Saturday, January 5, 2013

Connecting Fingerspelling to Writing

While under the tutelage of Kristin DiPerri, I learned valuable information of how deaf children use ASL handshapes and fingerspelling in their writing.  I have used her techniques over the years and have seen students' writing confidence increase because of it.  I also read Dave Schleper's article about fingerspelling in the Odyssey issue mentioned in my previous fingerspelling post.  He mentions the same information as Kristin.  Hmm... 2 respected figures in Deaf education sharing the same information and seeing the same results.  Now I will share that information with you.

AS we know, when hearing children are writing, they tend to sound out words they do not know how to spell.  When they are young, they may put the letter for the first sound they hear then add random letters.  Then they may write the letters for the first and last sounds, and so on. 

When Deaf children are exposed to fingerspelling and loan signs, they will write the letters that they see when the sign to themselves these words.  For example, if they signed #BACK to themselves, they may write 'BK' because those are the letters they see.  They may add in a few extraneous letters in the middle because they know the word is more than 2 letters long.

When a students asks me to spell a word, if I decide to spell it for him, I never spell 1 letter at a time.  That is not the natural way to fingerspell.  instead I spell in my normal speed (for younger children I may slow down a bit).  The child then writes whatever letters they catch.  Then I spell it again and again until he finally has all the letters written.  After students are trained long enough, they will start catching most if not all the letters at once! 

Notice I said "if I decide to spell it for him".  I RARELY will spell a word for a student.  Deaf children are way too dependent on adults to save them from the unknown.  I teach them how to be more independent; and in this way, in their writing.

Deaf children who have a good linguistic foundation in ASL also use phonologically based techniques as they write words they don't know how to spell.  Young Deaf children have been seen to write the alphabetic or numerical representation for the handshape of the word they are trying to write.  For example, if they want to write the word 'cat', they will probably write 'F' (for the handshape) followed by a string of letters.  If it is a 2-handed sign, they will write 2 letters or numbers: 'YY' for 'play'.  Over time these "ASL representations' will be replaced with the standard spelling, just as hearing children will eventually replace their 'sounded out' spelling with the standard one.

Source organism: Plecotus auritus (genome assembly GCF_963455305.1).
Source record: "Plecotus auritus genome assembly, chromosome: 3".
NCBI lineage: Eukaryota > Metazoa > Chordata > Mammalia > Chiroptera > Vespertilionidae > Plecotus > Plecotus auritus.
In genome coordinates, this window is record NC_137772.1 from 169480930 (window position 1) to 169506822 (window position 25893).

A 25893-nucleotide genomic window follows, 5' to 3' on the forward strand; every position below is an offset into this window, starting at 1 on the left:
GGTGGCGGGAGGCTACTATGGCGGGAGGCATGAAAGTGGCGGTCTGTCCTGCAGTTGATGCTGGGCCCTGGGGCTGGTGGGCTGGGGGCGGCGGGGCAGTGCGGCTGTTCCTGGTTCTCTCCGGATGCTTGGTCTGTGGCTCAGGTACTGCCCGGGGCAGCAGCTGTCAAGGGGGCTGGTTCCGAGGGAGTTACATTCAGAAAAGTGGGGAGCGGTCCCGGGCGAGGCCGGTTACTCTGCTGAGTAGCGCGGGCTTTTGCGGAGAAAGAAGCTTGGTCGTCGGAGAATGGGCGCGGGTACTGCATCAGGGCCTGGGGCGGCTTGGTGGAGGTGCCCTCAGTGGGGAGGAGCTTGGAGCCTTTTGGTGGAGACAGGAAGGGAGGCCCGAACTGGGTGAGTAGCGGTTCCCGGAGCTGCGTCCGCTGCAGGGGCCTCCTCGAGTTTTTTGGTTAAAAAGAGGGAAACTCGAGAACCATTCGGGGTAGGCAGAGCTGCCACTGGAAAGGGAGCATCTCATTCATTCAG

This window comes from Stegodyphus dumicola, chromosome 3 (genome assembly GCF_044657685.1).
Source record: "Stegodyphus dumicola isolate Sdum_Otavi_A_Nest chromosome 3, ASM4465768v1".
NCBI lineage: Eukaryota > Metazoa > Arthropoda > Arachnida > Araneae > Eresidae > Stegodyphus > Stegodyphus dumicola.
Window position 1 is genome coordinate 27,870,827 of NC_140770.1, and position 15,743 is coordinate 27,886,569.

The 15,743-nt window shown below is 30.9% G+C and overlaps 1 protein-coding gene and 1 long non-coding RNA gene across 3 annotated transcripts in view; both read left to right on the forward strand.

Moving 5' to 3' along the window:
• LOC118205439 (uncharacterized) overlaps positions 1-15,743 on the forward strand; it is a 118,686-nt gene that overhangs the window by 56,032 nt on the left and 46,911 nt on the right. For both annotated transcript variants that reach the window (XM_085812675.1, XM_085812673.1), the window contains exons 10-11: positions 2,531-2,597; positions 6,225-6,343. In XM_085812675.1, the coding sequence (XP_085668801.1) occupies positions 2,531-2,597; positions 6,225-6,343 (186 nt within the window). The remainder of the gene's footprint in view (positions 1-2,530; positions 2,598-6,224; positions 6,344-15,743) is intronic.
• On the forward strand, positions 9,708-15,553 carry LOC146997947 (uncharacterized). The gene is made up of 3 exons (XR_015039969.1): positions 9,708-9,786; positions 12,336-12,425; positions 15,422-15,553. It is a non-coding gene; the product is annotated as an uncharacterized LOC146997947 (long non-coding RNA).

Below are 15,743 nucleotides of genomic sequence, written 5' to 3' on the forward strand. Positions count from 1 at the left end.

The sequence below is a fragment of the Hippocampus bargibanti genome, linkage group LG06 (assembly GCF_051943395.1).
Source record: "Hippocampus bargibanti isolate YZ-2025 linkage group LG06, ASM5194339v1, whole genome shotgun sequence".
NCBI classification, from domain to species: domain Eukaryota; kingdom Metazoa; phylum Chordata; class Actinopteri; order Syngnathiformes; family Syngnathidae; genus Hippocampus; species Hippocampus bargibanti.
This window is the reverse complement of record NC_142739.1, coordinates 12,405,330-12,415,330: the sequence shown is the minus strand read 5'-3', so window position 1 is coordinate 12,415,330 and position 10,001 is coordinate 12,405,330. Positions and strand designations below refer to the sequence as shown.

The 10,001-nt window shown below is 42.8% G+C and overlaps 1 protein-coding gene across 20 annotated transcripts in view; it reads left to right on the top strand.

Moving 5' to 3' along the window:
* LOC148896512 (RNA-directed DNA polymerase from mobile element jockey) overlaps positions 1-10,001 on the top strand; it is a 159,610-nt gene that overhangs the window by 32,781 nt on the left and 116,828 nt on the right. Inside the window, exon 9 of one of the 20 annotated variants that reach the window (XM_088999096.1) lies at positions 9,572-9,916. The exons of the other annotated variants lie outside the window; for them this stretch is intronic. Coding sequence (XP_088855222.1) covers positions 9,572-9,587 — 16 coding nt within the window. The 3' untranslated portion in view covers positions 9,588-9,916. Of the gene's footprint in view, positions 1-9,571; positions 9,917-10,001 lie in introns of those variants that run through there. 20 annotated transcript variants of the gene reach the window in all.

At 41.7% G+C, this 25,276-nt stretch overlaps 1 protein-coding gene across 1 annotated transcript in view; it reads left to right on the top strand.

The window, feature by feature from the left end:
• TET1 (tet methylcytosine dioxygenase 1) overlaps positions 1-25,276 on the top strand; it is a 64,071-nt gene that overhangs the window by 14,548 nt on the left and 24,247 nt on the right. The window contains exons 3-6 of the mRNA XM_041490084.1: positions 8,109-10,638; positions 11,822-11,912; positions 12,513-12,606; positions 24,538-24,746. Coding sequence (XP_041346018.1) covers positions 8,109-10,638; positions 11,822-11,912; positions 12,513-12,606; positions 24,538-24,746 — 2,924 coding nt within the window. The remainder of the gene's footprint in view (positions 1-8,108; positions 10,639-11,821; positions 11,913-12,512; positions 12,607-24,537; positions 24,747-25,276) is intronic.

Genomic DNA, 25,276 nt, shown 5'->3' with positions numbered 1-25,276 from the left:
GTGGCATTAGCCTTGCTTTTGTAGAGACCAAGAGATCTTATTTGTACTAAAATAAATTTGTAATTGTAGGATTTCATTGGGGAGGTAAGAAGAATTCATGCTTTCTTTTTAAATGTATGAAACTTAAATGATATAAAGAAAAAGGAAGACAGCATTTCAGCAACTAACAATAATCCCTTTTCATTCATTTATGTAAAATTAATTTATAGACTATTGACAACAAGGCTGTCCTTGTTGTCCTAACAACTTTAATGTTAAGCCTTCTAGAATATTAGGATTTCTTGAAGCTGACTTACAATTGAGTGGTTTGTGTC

Now you may be asking, so how is this helpful in teaching writing to kindergarten through college students?  We all know that one of the reasons Deaf children get stuck as they write or may write a very small amount is due to their limited mastery of written vocabulary.  Deaf children will only write sentences that include words they confidently know how to spell.  Otherwise they are always saying "how do you spell...?" 

In order to break through this and allow Deaf children to write freely and without fear, teach them to write those words they don't know how to spell phonetically in ASL.  Have an entire lesson modeling writing sentences then intentionally get stuck on spelling a word - 'football'.  Now ask the students what strategies you could use to spell the word.  Afterwards, tell them that all of those just take too long.  You might forget what you are wanting to write.  Then through a think aloud, demonstrate how you would use what you know about ASL to spell (temporarily or permanently depending on the intent of the writing) 'football': '55'.  Then continue writing, noting to them that using ASL to write did not break your train of thought and allowed you to write more than you normally would have.  I usually ask the students to underline the 'ASL writing'.

Now, if this was journal writing or any other form of writing that wouldn't require all standard spelling, I would leave the writing like that.  When you read it, you can just ask the student what the word said.  The ASL writing would be similar for a Deaf child as a hearing child's sounded out spelling.

If the writing intent was to eventually be all standard spelling, I would demonstrate to the students how I use the ASL Handshape Dictionary to find the correct spelling of the words I wrote in ASL.  It should be emphasized to students that the dictionary should be used only during the revision or editing stages of writing.  If it is used during the draft, it will take them 1 hour just to write a few sentences.  Of course since this dictionary is organized by handshape and not the English alphabet, you will need to do a minilesson on using the dictionary.

I guarantee that if you started today teaching your students at any grade level to use ASL-based spelling, you will see their writing confidence grow!

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